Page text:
A Walk through Civil Rights History: The Farmville Civil Rights Walking Tour

It seemed like reaching for the moon. -Barbara Rose Johns

Civil Rights walking Tour Sign on SidewalkStanding on Main Street in Downtown Farmville on a Monday morning and looking South toward the Robert Russa Moton Museum, it’s difficult to imagine the history-making scene that occurred in that very location seventy years ago. Over 450 students staged a walkout from what was then R.R. Moton High School to protest the inadequate and overcrowded facilities the African-American students faced. The walkout, which was led by a student, 16 year-old Barbara Johns, launched a 13-year legal fight that expanded equality for all Americans. In reference to leading the strike, Johns stated, “It seemed like reaching for the moon.”

You can walk in the footsteps of Johns and the other teenagers who participated in the walkout, and also visit other key historical stops, on the Farmville Civil Rights Walking Tour. The tour is a joint collaboration between the Robert Russa Moton Museum and the Farmville Downtown Partnership. Follow along with a brochure that has information about each stop. If you are more tech savvy, follow the tour online: http:// CivilRightsTour.MotonMuseum.org. The Tour has seventeen stops that are part of the two-mile route. Stops on the Tour are signified by the Tour’s stenciled logo and include stops on Main Street, High Street, Griffin Boulevard, and North Street.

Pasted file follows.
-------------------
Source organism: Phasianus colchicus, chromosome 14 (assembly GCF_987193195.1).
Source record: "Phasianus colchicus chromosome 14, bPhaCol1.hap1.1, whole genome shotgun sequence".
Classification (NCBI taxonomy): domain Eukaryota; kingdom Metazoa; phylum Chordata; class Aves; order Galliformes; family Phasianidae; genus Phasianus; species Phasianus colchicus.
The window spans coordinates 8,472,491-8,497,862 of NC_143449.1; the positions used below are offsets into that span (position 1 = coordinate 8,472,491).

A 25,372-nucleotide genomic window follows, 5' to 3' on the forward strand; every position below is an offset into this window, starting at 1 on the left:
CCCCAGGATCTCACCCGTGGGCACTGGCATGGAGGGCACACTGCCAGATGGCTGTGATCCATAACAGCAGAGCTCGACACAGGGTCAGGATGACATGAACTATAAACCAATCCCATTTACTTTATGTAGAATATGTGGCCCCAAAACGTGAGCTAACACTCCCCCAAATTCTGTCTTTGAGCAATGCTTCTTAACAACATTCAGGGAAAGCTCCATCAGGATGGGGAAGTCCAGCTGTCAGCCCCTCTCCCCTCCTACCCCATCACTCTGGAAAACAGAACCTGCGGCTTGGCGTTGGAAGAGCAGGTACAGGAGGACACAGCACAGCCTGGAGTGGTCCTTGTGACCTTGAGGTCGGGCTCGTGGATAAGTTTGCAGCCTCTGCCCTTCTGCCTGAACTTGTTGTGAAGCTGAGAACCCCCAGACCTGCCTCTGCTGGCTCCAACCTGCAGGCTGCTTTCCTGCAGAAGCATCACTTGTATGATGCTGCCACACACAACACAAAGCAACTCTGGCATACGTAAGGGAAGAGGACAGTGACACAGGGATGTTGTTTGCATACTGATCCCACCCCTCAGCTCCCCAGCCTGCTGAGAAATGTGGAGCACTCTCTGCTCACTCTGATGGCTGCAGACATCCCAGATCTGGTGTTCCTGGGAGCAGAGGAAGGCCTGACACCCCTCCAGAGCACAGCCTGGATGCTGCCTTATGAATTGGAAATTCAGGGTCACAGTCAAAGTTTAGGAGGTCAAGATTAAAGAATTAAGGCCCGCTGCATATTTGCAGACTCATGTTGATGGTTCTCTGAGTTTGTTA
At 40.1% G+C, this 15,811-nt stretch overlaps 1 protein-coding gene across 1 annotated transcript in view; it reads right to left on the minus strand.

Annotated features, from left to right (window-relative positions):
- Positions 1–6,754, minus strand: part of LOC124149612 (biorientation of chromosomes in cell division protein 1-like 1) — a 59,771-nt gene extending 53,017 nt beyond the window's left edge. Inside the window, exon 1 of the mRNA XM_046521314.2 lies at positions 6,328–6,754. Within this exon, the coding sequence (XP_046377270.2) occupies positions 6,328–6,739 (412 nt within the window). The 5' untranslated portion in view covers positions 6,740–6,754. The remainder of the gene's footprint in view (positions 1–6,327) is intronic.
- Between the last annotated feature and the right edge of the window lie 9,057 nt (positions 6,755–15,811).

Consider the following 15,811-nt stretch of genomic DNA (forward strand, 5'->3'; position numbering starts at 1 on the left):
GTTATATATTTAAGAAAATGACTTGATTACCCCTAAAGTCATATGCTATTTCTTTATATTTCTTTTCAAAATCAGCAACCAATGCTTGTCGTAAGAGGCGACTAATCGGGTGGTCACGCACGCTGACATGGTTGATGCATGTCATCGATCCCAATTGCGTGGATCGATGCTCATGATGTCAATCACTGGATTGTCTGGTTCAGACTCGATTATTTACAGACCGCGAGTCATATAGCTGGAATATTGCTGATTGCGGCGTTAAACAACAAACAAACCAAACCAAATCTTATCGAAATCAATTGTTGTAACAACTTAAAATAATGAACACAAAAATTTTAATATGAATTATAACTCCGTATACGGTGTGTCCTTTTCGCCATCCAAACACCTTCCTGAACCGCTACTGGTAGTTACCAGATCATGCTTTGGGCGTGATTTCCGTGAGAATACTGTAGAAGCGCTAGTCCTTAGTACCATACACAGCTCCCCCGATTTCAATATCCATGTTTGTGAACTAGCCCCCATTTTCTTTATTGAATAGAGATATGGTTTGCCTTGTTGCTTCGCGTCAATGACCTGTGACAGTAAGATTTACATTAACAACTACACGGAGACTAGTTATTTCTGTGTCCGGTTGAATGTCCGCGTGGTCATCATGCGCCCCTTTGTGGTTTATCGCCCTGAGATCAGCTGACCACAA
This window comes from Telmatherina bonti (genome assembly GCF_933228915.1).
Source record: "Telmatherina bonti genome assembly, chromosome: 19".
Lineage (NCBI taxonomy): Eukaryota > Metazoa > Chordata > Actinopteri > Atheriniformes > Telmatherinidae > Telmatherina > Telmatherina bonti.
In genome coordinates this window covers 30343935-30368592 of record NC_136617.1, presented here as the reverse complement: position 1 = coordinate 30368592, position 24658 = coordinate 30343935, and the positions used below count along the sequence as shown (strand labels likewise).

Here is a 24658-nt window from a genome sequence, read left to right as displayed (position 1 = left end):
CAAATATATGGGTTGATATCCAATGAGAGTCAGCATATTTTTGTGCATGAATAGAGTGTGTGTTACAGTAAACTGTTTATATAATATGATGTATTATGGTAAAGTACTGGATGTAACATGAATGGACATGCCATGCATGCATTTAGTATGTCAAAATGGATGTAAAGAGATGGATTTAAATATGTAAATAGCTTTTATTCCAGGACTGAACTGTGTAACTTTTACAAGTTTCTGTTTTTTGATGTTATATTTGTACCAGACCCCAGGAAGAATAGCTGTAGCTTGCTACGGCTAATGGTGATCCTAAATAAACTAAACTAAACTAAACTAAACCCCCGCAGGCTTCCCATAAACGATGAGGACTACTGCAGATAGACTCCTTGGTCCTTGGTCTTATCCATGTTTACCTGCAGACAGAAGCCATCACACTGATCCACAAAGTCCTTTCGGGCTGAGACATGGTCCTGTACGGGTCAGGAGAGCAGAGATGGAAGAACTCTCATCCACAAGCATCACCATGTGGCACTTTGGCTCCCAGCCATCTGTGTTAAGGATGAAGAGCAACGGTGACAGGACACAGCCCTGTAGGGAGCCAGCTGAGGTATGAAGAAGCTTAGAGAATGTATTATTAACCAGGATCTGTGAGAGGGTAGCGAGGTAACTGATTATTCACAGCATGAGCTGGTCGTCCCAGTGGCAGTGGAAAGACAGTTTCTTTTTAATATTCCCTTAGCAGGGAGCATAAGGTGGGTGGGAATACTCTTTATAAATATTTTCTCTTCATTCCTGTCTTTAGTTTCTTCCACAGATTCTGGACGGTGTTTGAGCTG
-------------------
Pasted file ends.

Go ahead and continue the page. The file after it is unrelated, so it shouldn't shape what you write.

Spray painting Civil Rights walking Tour Sign on the sidewalkStops along the Tour include Moton High School, which is now a National Historic Landmark and museum. Other stops include the locations of sit-ins and protests, including churches and locations of former stores. On High Street, visit a monument that was dedicated in 2018 to honor persons in the community who aspired to expand freedom and civil rights throughout American history.

Our history is a big part of who we are today. In addition to being rich in history, Farmville’s Main Street is part of its vibrant downtown area. In between stops on the Tour, visit local businesses around town. Step into furniture and antique shops, unique gift and decor shops, art galleries, diverse restaurants, or hop on the High Bridge Trail, which has an entrance off Main Street. 

Who wants to solely read about something when you can literally walk in the footsteps of history makers? We invite you to WanderLove your way to Farmville. Throw on your walking shoes and mask! It’s time to explore beyond your own backyard. We can’t wait to see you!

Civil Rights Walking Tour Brochure (pdf)